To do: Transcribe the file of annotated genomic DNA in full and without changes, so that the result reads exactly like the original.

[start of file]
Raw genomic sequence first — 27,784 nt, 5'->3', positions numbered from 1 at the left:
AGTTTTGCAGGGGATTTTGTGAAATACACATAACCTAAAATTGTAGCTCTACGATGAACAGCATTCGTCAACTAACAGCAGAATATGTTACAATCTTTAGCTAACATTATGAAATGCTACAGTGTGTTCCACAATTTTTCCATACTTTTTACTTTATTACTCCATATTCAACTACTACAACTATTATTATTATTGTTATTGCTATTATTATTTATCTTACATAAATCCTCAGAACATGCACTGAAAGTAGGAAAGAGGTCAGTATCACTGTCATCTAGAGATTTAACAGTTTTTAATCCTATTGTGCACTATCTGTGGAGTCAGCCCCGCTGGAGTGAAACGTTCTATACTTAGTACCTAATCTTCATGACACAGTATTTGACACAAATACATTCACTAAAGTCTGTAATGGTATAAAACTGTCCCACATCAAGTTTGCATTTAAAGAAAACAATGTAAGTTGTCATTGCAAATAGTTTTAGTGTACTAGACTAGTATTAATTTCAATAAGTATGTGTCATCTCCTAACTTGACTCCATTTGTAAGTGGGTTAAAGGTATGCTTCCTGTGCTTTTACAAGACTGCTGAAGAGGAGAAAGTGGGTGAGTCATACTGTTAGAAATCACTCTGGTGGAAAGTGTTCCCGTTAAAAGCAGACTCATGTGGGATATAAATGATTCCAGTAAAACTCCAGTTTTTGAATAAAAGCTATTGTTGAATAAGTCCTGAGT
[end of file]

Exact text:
Raw genomic sequence first — 27,784 nt, 5'->3', positions numbered from 1 at the left:
AGTTTTGCAGGGGATTTTGTGAAATACACATAACCTAAAATTGTAGCTCTACGATGAACAGCATTCGTCAACTAACAGCAGAATATGTTACAATCTTTAGCTAACATTATGAAATGCTACAGTGTGTTCCACAATTTTTCCATACTTTTTACTTTATTACTCCATATTCAACTACTACAACTATTATTATTATTGTTATTGCTATTATTATTTATCTTACATAAATCCTCAGAACATGCACTGAAAGTAGGAAAGAGGTCAGTATCACTGTCATCTAGAGATTTAACAGTTTTTAATCCTATTGTGCACTATCTGTGGAGTCAGCCCCGCTGGAGTGAAACGTTCTATACTTAGTACCTAATCTTCATGACACAGTATTTGACACAAATACATTCACTAAAGTCTGTAATGGTATAAAACTGTCCCACATCAAGTTTGCATTTAAAGAAAACAATGTAAGTTGTCATTGCAAATAGTTTTAGTGTACTAGACTAGTATTAATTTCAATAAGTATGTGTCATCTCCTAACTTGACTCCATTTGTAAGTGGGTTAAAGGTATGCTTCCTGTGCTTTTACAAGACTGCTGAAGAGGAGAAAGTGGGTGAGTCATACTGTTAGAAATCACTCTGGTGGAAAGTGTTCCCGTTAAAAGCAGACTCATGTGGGATATAAATGATTCCAGTAAAACTCCAGTTTTTGAATAAAAGCTATTGTTGAATAAGTCCTGAGT